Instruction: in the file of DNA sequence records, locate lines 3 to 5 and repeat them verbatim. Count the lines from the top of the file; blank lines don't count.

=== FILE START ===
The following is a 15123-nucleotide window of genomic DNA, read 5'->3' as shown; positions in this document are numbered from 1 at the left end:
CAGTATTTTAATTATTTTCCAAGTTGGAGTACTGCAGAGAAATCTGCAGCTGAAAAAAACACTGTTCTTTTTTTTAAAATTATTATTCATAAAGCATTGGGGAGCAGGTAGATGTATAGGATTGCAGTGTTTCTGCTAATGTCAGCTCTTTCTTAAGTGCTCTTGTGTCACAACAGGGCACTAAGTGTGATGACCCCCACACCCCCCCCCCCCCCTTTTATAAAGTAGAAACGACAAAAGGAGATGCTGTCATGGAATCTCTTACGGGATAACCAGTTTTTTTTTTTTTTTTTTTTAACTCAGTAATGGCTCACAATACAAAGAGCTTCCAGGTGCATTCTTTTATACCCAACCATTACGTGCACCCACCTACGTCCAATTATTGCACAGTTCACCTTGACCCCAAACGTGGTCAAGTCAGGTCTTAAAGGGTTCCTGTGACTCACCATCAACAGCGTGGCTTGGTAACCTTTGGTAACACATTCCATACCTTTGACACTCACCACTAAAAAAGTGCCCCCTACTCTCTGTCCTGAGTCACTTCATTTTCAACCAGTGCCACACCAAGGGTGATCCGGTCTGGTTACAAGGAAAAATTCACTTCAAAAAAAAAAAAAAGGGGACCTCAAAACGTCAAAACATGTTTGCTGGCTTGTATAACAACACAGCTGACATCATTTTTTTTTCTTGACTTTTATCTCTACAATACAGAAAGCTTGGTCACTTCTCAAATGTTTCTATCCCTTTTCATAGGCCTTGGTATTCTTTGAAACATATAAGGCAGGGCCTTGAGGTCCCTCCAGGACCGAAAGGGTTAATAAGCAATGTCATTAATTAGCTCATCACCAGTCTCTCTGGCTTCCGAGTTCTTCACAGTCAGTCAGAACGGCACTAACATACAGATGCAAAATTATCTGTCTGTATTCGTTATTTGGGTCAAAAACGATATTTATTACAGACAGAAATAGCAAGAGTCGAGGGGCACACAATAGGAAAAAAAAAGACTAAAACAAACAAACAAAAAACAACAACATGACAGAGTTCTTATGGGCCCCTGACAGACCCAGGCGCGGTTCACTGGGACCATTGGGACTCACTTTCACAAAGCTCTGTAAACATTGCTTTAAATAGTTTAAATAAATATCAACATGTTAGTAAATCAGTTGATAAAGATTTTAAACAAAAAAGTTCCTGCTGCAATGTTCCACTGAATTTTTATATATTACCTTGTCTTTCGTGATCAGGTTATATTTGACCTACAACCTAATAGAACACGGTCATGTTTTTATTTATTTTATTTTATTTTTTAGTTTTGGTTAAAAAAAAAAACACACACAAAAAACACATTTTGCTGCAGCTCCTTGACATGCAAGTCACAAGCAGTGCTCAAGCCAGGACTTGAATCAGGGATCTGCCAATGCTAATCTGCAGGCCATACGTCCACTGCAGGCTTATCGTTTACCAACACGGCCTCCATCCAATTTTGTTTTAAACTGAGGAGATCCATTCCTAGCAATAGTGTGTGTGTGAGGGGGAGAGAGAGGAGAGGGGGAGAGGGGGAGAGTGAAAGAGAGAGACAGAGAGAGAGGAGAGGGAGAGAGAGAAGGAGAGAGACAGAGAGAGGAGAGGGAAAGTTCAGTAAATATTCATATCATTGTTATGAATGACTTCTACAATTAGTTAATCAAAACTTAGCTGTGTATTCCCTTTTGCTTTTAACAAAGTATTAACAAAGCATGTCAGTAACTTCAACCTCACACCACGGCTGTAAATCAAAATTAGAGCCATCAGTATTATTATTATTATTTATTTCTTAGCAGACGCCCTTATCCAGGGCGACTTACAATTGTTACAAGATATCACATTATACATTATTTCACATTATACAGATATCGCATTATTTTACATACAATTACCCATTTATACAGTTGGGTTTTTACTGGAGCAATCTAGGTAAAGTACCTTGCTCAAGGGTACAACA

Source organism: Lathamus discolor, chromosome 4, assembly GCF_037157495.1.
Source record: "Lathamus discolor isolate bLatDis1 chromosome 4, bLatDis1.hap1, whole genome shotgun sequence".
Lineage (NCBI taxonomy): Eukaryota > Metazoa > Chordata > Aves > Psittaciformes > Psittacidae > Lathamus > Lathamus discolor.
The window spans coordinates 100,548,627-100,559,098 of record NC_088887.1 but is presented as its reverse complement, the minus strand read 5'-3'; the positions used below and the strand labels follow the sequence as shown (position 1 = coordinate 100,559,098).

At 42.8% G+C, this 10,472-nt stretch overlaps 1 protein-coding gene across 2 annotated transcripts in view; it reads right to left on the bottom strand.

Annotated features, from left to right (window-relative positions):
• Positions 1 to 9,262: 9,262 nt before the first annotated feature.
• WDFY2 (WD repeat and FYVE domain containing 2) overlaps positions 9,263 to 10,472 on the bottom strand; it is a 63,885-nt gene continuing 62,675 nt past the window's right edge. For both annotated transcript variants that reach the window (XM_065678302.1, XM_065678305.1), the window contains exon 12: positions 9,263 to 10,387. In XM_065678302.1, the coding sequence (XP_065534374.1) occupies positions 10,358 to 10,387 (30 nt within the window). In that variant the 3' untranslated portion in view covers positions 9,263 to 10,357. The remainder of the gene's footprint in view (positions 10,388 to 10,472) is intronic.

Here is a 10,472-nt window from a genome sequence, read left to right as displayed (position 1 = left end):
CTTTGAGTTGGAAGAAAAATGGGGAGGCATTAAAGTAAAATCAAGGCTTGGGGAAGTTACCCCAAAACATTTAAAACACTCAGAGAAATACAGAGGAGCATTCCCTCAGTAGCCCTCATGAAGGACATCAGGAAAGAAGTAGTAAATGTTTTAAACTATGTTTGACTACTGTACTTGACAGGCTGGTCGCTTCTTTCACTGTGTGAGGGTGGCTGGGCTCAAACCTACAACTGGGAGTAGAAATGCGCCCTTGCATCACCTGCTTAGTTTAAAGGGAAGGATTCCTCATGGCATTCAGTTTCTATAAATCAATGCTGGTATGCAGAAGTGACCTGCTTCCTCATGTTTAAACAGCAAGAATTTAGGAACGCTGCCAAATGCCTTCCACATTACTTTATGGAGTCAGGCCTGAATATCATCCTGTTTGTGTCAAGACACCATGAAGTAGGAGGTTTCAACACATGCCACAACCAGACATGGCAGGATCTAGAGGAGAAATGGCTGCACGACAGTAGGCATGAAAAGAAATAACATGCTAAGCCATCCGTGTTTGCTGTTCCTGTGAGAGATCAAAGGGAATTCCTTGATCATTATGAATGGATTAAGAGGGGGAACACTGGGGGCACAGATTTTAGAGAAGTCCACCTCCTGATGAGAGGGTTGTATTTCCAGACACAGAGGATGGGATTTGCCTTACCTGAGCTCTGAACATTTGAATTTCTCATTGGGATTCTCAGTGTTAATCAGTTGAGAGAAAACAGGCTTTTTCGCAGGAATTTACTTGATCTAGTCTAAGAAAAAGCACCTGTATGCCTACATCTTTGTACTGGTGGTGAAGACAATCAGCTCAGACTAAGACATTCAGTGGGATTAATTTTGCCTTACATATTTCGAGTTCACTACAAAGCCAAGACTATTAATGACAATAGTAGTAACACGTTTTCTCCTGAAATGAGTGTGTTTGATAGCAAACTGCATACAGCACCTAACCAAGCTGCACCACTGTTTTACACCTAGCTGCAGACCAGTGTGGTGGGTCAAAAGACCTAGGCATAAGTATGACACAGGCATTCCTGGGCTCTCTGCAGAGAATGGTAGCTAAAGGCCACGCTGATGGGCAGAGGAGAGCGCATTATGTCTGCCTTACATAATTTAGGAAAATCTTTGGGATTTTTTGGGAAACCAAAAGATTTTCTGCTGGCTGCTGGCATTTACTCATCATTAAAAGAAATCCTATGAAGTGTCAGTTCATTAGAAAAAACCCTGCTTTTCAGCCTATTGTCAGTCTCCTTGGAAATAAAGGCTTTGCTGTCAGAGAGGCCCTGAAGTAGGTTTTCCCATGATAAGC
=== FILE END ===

Source organism: Lathamus discolor, chromosome 4, assembly GCF_037157495.1.
Source record: "Lathamus discolor isolate bLatDis1 chromosome 4, bLatDis1.hap1, whole genome shotgun sequence".
Lineage (NCBI taxonomy): Eukaryota > Metazoa > Chordata > Aves > Psittaciformes > Psittacidae > Lathamus > Lathamus discolor.